Based on the pictures of a flabby 911 Mike going after reporters in Cuba a few weeks ago, Butterbean might be a more appropriate opponent. If 911 Mike, who just fired his trainer Tommy Brooks, managed to get in shape in time to actually fight Lewis on April 6, he should put a tattoo of Richard Simmons on his arm.
He may have a chance to get some new jailhouse tattoos soon, because 911 Mike may be facing much more serious trouble than the fallout from his throwing fists and biting (there were reports that 911 Mike bit Lewis on the leg during yesterday's melee) at the news conference in New York.
911 Mike could face rape charges in Las Vegas resulting from an incident in December. The police just handed over their investigative report on the incident to the Clark County district attorney, which concluded there was probable cause to substantiate a charge of sexual assault. The DA will decide by next week whether charges will be filed.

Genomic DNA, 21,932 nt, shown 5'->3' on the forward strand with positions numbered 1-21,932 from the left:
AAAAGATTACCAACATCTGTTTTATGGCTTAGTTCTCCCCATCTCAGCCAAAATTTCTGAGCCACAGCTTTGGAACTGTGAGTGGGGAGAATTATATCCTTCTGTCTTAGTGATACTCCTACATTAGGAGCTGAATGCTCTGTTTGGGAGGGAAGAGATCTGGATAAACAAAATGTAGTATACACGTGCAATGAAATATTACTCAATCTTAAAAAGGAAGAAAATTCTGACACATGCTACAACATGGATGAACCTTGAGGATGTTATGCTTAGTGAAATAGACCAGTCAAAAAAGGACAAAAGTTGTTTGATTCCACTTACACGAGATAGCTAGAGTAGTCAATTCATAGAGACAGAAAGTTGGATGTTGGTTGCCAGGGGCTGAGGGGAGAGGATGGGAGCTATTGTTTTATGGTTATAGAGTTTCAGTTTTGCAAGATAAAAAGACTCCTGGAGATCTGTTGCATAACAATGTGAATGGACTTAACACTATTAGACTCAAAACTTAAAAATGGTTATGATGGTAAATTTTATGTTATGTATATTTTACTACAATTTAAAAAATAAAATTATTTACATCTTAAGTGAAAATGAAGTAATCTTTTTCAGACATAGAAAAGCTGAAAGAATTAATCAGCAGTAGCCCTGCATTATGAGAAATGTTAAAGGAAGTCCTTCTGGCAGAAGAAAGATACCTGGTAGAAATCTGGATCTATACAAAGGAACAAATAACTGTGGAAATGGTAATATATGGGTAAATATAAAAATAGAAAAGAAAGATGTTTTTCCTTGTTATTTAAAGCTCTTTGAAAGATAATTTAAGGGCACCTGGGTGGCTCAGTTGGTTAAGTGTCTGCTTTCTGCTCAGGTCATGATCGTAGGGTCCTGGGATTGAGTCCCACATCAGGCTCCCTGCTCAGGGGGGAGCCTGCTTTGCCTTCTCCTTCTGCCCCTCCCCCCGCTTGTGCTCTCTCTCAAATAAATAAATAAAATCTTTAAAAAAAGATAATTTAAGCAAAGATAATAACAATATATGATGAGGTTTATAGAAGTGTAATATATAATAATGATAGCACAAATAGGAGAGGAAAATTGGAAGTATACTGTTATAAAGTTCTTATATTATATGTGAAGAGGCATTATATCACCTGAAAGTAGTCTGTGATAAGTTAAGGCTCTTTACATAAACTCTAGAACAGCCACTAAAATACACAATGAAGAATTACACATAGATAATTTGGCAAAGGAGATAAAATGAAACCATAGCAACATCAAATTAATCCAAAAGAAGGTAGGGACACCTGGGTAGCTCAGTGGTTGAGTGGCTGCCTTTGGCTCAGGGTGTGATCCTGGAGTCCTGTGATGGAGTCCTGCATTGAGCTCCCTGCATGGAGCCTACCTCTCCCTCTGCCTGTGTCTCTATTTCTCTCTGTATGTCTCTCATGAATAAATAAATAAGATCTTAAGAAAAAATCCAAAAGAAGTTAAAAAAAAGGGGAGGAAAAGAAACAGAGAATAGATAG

All eyes will be on that office, because there is the suspicion that the hotels and casinos which run the town will exert pressure on the district attorney against filing charges. Let's face it, a fight between Lewis and 911 Mike, however a one-sided massacre it would be in Lewis' favor, would be a huge financial boost for a town that has been suffering economically since September 11.
Now 911 Mike made those questions moot. Even if there was no assault investigation, there is little chance that 911 Mike would be licensed to fight in Nevada or any place that could afford to stage such a fight.
911 Mike had his Nevada license revoked once, back in 1997, after biting Holyfield's ears in their second fight. He got it back a little more than a year later after a lengthy hearing process, and then made commission members look like idiots for their decision to relicense him:
In January 1999, he nearly broke Frans Botha's arm on purpose after the bell rang ending the first round of their fight.
A month later, he was sentenced to year a prison for beating up two motorists in an August 1998 incident in Gaithersburg and wound up serving nearly four months in the Montgomery County jail.